Tibet Rug Designs Inspire
When looking for inspiration to create new art I look to other artists. This is how I found Tibet Rug Designs.
While in a working and creative lull, a friend gave me several photographs of Tibet rugs. The colors and symbols were so beautiful and I wanted to create a canvas rug with some of these designs. And so, I painted my first Tibet Rug design wall hanging.
Color and design flowed onto canvas and the energy from painting such powerful symbols was intense.
Tibet integrated my thoughts, my heart and my creative flow.
As so often happens, out of the blue an email arrived from a client with three photographs of Tibet rug designs. Could I replicate these designs in three 6’ x 7’ rugs for a large room?
Many large rooms may be used for several purposes. This room had a seating area, a dining area and a mediation/ yoga area. Making area rugs helps to identify each space as its own entity.
Use a common theme or colors to create unity in one large room.
This was a brightly colored room with a bright turquoise wall and colorful prayer flags strung around the windows. The white tile floor seemed cold and uninviting in comparison.
Although canvas rugs do have a lot of cushion they are a welcome respite from cold hard ceramic floors. They can give some warmth for a yoga area. The Endless Knot is one of the eight Auspicious Symbols of Buddhism. It symbolizes the nature of reality where everything is interrelated, the union of compassion and wisdom. This is very powerful symbol to place in front of a meditation altar and yoga area, bringing beauty and meaning to this interior décor.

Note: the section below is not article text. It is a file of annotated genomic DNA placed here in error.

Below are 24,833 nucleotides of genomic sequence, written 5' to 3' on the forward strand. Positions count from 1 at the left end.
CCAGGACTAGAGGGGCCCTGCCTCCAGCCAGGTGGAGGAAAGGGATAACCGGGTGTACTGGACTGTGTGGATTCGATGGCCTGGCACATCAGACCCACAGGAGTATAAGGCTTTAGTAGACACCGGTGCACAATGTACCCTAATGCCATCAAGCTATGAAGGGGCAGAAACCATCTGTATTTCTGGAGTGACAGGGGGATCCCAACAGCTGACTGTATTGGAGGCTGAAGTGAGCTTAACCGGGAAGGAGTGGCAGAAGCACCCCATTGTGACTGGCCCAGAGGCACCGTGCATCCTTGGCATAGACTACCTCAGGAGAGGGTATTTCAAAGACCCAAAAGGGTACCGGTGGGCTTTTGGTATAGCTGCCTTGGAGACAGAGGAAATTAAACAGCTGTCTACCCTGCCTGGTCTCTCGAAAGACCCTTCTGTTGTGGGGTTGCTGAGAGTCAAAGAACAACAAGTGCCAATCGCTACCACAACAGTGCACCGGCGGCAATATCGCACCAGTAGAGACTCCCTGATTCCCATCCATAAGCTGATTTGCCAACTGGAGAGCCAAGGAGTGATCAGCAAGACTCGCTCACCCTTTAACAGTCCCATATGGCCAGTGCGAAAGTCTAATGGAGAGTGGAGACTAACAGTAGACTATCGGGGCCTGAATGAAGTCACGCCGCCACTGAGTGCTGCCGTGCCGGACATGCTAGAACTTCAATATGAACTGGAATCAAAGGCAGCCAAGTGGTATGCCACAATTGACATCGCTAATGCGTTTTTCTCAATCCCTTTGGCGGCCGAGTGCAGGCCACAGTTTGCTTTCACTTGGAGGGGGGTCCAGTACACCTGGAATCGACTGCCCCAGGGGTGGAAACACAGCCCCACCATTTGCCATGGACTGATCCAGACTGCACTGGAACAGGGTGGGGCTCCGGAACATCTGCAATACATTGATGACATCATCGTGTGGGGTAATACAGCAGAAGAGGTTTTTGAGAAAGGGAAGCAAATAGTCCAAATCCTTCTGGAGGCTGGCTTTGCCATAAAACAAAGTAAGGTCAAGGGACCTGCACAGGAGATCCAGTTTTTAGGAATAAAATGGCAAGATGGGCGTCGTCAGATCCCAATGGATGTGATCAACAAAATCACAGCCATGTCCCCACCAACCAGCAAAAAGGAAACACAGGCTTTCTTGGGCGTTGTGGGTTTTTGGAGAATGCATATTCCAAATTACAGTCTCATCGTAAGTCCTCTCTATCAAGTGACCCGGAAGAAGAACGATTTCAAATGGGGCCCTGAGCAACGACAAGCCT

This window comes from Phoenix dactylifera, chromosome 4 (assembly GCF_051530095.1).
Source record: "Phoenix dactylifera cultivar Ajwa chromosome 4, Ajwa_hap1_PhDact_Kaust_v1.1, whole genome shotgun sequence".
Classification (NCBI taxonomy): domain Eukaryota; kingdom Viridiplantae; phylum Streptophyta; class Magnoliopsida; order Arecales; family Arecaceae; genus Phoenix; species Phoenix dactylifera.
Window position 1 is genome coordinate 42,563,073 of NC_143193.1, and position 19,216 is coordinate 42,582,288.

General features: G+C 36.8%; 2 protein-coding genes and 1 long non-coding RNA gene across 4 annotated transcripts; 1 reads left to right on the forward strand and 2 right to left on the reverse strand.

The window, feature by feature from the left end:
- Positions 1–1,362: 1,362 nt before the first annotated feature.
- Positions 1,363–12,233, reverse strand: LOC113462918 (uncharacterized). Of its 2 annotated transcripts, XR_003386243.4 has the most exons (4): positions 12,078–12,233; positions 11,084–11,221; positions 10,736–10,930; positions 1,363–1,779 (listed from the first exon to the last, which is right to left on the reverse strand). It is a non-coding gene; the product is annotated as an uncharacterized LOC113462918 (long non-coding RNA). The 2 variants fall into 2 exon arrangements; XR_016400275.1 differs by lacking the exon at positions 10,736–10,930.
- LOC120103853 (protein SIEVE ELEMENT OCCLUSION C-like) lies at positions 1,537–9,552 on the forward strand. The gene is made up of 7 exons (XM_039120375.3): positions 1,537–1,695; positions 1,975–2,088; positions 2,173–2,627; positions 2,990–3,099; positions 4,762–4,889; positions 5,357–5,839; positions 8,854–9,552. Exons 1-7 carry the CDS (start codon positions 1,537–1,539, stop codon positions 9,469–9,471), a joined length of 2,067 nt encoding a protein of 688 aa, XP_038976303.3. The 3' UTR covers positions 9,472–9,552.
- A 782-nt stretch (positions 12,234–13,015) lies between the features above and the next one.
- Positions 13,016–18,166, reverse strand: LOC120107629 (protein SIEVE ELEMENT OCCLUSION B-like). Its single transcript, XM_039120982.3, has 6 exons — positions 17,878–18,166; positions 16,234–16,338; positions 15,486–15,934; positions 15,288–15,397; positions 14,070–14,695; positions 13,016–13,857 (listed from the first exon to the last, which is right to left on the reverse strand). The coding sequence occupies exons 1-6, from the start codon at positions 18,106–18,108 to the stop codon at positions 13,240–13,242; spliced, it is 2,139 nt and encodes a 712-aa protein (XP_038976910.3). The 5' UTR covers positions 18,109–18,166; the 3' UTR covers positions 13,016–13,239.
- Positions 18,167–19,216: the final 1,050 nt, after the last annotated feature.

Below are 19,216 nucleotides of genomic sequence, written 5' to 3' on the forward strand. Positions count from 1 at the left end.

For the dining area we used a modified Star of David with very different colors, of turquoise and lavenders. A room of this size can handle this switch in colors. The design was prominent even with the placement under a table. The bold turquoise wave border coordinated with the turquoise walls.
The third canvas rug meant for the seating area, was the Two Tigers Tibet design. The client sent a photo with pink detail but asked for the deep red we used in the endless Knot design. I had to hand draw the tigers, and they came out very well, the client loved it!
The fun of it all is that the client will be able to switch the rugs around and create a new look with the same spaces.
I always feel honored when a client trusts my floor art to be placed in their home. This project in particular was rewarding in that I was able to continue my fascination with Tibet rug designs in a beautiful home.
What floor art would you put on your floors?
Comment below, I’d love to hear.